1. The general opinion of all the big companies is that fancy surfacing is specialist and only happens in “enterprise” businesses who can afford £20k a seat. As we all know though, that attitude is a load of rubbish. 1990s thinking.

      AAAAARRRRGGGHHHH! This drives me nuts. There is no logical connection between shapes and size of business. This is why I am so convinced that usable, high-quality shape concepting and product development tools are going to make it into the mainstream. Concepting stuff is already there in the form of subd tools.  I would really like to be able to create the shapes in the same software I use to do the part engineering.

      I’m less sure that SE won’t develop more usable surfacing tools. A couple years ago I was sure they wouldn’t, but now I think they might. The advantage of NX over SE is of an entirely different sort than just the types of geometry or types of products they make. I think the basic difference is in the complexity of the project, and the complexity of the business behind the project. You might not design a space shuttle in SE if for no other reason, just because of the complexity of the overall project. Not due to shape, not due to size of assembly. I’m convinced mid-range is as entitled to shape creation tools as any other level of software. Shape creation is slow to becoming the same sort of commodity that basic solid modeling already is, but it will get there one day. With the Parasolid kernel, there is no reason SE can’t create great shapes.

    2. Probably they are right to show you NX because SE really isnt focused on ID work. I would call that technically honest and a good customer service. We know SE currently doesnt have the same capability as SW but thats largely a marketing choice to specialise in mechanical stuff rather than a lack of kernel capability. I think its really up to Siemens to decide if they want to pick up on Dassaults blunder. In a pure $ and ¢ consideration it does seem like it could be a once in a lifetime windfall. Its not like they have to convince people to move from to 2d to 3d or something. Its more a mature group who know what they want but cant buy it anymore, like a car with bench seats, and in looking elsewhere find the another manufacturer does make that and actually has some unique  cool stuff of their own, like a solar powered can cooler. To me it makes good business sense to get out there make a public statement of intent and start giving SE some ID tools. 250,000 users might well be attracted to an enhanced SE to replace SW, and yes perhaps with the incentive of some tradein sweetener – that would be clever marketing, whereas say maybe 2500 would be in a position to trade up to NX really for the same reason they didnt buy Catia originally. I dont think they would be canabalising NX sales at all.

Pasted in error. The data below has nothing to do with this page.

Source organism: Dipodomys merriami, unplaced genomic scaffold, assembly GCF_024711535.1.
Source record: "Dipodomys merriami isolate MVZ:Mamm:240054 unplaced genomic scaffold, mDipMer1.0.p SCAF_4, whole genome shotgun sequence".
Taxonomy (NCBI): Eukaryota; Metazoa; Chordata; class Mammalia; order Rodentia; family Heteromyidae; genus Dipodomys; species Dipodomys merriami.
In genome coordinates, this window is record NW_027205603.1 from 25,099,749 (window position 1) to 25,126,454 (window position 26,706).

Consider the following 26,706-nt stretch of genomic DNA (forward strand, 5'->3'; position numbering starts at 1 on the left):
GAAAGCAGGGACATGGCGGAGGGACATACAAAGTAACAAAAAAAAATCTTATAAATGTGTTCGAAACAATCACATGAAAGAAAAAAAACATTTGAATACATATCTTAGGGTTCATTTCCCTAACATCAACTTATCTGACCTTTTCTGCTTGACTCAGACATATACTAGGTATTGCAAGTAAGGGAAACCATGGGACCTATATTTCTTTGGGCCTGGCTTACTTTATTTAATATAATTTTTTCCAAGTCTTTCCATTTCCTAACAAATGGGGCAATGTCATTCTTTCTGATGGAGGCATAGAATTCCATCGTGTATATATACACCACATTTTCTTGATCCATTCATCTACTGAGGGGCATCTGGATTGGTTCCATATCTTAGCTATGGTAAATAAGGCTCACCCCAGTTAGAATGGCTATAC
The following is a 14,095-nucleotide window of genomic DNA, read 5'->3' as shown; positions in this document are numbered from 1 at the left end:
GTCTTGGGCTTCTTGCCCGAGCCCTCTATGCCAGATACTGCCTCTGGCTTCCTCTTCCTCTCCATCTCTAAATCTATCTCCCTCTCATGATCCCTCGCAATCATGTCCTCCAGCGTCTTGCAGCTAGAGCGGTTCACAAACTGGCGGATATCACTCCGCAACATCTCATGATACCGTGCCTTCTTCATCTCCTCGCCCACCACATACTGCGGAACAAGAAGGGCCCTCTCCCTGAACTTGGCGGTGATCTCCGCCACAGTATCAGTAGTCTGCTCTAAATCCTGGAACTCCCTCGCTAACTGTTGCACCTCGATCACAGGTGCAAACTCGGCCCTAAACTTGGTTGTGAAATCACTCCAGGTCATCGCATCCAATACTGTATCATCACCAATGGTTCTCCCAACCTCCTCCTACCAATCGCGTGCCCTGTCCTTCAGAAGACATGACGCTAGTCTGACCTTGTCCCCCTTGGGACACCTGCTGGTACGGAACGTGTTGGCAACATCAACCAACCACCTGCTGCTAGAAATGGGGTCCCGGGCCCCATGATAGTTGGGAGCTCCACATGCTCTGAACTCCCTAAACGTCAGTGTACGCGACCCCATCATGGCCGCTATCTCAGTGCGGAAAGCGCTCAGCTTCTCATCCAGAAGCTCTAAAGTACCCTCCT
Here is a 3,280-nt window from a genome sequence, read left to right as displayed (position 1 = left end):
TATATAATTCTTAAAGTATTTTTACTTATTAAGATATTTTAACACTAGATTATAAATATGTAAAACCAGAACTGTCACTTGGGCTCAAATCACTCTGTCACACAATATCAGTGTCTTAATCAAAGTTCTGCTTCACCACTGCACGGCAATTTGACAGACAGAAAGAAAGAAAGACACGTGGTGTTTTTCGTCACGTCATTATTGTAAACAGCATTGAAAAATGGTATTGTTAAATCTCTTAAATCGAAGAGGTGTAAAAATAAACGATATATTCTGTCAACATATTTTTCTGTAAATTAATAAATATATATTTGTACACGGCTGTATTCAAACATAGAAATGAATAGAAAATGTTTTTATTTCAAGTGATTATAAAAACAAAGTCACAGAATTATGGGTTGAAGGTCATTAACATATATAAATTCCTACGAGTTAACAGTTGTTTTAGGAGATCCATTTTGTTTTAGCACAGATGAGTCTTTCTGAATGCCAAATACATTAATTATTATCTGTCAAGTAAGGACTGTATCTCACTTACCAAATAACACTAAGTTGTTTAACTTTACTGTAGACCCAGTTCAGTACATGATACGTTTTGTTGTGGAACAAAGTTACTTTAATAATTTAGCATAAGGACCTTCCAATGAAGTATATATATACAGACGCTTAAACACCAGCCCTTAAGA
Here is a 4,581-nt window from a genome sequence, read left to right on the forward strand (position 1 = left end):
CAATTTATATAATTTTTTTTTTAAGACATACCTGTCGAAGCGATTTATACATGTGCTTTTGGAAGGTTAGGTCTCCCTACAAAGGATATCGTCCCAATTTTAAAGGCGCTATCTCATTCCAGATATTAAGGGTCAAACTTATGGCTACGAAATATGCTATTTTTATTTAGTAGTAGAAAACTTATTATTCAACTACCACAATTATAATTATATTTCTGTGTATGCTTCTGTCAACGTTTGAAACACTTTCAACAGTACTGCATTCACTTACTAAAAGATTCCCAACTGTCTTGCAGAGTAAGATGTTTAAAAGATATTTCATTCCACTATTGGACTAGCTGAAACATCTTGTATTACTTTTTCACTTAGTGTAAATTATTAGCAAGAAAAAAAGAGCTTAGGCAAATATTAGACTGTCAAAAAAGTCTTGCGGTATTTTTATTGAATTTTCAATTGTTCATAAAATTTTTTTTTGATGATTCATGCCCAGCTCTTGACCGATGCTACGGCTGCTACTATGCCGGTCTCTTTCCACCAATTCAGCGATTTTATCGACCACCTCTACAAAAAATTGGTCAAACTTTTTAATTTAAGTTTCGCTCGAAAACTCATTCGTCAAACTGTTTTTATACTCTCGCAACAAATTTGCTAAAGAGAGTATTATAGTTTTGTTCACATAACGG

1. Thinking about this some more let me put it this way – There is a decent prize to be had here. If Siemens are prepared to put a bit of effort into meeting new ID users half way then everyone can benefit. Really that half way probably only amounts to about 15% extra work initiately to accomodate slightly different needs and those needs would benefit existing users as well. The more they can do the more business they will attract. If there is an attitude that any refugees can just learn to fit in and make do with what is already available then its going to go nowhere for them and we are wasting each others time. If we hear things like ‘everyone loves our ribbon UI’ when we say ‘it doesnt flow for artistic purposes’, or we hear ‘if we give you internal spline point control you will only get into trouble’ when we say ‘we would like to have this’ then it reasonably obvious SE are only really thinking about trauling for a minimal number of defectors and this blog is something of a pretense, which would be one fast way to kill my participation. ;)  Without wanting to belabour the point too much disaffected SW users have had enough of companies who arent responsive to their expressed wishes and serve up things that they believe are a priviledge to buy. ok off soapbox.



    3. What a sales partner chooses to target for your account is obviously up to that partner (and you!). However, what I can tell you is there is absolutely no ceiling placed on Solid Edge with respect to functionality and infringement on “NX territory”. There never has been, nor will there be. I can tell you factually that we each make our independent decisions based on our markets (which frankly don’t overlap as much as you might think).

  3. those 250k seats of solidworks includes 150k (i think) at various universities.

  4. Yah way are sketches history based in assembly ?

    It is kinda a pain when you re doing layout work.